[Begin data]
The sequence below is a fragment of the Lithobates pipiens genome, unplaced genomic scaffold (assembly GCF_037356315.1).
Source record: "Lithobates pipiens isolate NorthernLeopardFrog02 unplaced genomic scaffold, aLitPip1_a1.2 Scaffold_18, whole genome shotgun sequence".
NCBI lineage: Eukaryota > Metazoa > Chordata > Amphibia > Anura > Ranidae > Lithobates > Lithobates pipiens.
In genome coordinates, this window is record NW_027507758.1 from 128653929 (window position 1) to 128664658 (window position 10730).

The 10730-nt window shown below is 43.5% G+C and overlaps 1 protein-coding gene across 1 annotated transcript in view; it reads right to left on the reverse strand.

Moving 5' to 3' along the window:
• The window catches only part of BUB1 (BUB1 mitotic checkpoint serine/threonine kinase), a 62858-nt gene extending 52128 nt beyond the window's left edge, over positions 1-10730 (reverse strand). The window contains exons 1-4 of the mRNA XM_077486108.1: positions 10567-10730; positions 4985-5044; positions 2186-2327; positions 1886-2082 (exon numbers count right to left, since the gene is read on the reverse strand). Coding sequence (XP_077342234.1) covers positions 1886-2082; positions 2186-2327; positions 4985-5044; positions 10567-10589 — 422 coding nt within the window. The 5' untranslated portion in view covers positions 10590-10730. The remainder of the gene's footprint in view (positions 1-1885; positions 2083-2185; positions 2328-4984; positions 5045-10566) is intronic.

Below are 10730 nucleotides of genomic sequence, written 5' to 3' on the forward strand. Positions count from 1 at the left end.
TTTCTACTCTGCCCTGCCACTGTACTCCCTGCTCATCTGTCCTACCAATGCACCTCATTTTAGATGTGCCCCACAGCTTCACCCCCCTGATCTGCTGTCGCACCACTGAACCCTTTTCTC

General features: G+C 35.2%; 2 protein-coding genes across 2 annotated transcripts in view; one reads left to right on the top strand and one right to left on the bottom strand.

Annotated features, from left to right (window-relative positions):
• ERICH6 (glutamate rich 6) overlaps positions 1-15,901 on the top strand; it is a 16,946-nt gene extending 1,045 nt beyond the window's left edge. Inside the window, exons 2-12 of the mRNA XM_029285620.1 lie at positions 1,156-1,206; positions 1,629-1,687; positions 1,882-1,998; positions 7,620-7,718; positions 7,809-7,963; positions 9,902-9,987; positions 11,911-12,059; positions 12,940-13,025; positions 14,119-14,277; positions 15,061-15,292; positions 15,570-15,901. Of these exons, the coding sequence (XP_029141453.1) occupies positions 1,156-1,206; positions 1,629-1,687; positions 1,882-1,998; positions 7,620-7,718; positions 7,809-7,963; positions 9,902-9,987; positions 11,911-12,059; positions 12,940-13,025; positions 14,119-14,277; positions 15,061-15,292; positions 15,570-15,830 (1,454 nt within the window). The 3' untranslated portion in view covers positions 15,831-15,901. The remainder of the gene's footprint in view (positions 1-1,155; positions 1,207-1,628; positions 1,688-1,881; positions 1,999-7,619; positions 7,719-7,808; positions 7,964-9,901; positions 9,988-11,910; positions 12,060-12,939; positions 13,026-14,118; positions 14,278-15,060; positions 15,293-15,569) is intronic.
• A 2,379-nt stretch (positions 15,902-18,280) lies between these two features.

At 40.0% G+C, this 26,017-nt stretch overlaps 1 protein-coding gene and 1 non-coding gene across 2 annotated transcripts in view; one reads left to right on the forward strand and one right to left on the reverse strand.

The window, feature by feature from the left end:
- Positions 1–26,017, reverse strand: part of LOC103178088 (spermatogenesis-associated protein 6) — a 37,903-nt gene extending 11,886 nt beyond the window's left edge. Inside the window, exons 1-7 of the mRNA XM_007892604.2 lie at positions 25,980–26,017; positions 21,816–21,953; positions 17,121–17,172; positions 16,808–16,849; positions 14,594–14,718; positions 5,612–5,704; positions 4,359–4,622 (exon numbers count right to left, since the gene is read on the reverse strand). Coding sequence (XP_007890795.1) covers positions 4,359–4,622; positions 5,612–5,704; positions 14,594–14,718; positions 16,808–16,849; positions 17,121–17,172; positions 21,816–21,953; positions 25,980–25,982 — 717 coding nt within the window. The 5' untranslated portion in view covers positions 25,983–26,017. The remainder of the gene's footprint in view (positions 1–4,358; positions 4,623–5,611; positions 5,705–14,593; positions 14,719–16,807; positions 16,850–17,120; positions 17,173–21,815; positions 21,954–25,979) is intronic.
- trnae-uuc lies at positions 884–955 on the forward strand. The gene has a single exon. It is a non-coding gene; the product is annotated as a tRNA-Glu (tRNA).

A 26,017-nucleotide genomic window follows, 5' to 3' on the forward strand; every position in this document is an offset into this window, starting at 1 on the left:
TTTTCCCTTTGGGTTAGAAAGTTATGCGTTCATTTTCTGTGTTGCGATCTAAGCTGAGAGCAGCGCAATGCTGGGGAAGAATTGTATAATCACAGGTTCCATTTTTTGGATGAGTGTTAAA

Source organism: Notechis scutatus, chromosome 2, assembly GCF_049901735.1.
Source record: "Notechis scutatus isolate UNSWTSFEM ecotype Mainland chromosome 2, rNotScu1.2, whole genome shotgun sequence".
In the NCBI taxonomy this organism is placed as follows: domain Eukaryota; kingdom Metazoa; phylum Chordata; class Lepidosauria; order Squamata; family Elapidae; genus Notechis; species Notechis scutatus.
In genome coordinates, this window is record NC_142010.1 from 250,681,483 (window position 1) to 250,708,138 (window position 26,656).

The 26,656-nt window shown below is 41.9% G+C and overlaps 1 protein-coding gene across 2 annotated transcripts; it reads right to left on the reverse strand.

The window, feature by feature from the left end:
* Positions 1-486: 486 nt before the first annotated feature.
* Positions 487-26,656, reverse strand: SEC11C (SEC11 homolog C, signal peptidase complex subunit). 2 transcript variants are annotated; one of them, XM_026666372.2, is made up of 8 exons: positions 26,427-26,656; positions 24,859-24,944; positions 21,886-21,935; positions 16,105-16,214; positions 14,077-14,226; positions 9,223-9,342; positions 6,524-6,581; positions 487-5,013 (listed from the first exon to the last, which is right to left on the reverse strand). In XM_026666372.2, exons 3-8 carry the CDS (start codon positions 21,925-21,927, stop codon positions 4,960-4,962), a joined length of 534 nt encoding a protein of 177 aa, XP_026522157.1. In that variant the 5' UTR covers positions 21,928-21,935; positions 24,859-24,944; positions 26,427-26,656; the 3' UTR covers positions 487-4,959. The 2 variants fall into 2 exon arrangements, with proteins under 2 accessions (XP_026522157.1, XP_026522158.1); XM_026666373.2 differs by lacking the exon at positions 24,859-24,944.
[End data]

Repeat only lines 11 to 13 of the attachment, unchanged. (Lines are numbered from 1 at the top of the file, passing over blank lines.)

Annotated features, from left to right (window-relative positions):
• ERICH6 (glutamate rich 6) overlaps positions 1-15,901 on the top strand; it is a 16,946-nt gene extending 1,045 nt beyond the window's left edge. Inside the window, exons 2-12 of the mRNA XM_029285620.1 lie at positions 1,156-1,206; positions 1,629-1,687; positions 1,882-1,998; positions 7,620-7,718; positions 7,809-7,963; positions 9,902-9,987; positions 11,911-12,059; positions 12,940-13,025; positions 14,119-14,277; positions 15,061-15,292; positions 15,570-15,901. Of these exons, the coding sequence (XP_029141453.1) occupies positions 1,156-1,206; positions 1,629-1,687; positions 1,882-1,998; positions 7,620-7,718; positions 7,809-7,963; positions 9,902-9,987; positions 11,911-12,059; positions 12,940-13,025; positions 14,119-14,277; positions 15,061-15,292; positions 15,570-15,830 (1,454 nt within the window). The 3' untranslated portion in view covers positions 15,831-15,901. The remainder of the gene's footprint in view (positions 1-1,155; positions 1,207-1,628; positions 1,688-1,881; positions 1,999-7,619; positions 7,719-7,808; positions 7,964-9,901; positions 9,988-11,910; positions 12,060-12,939; positions 13,026-14,118; positions 14,278-15,060; positions 15,293-15,569) is intronic.
• A 2,379-nt stretch (positions 15,902-18,280) lies between these two features.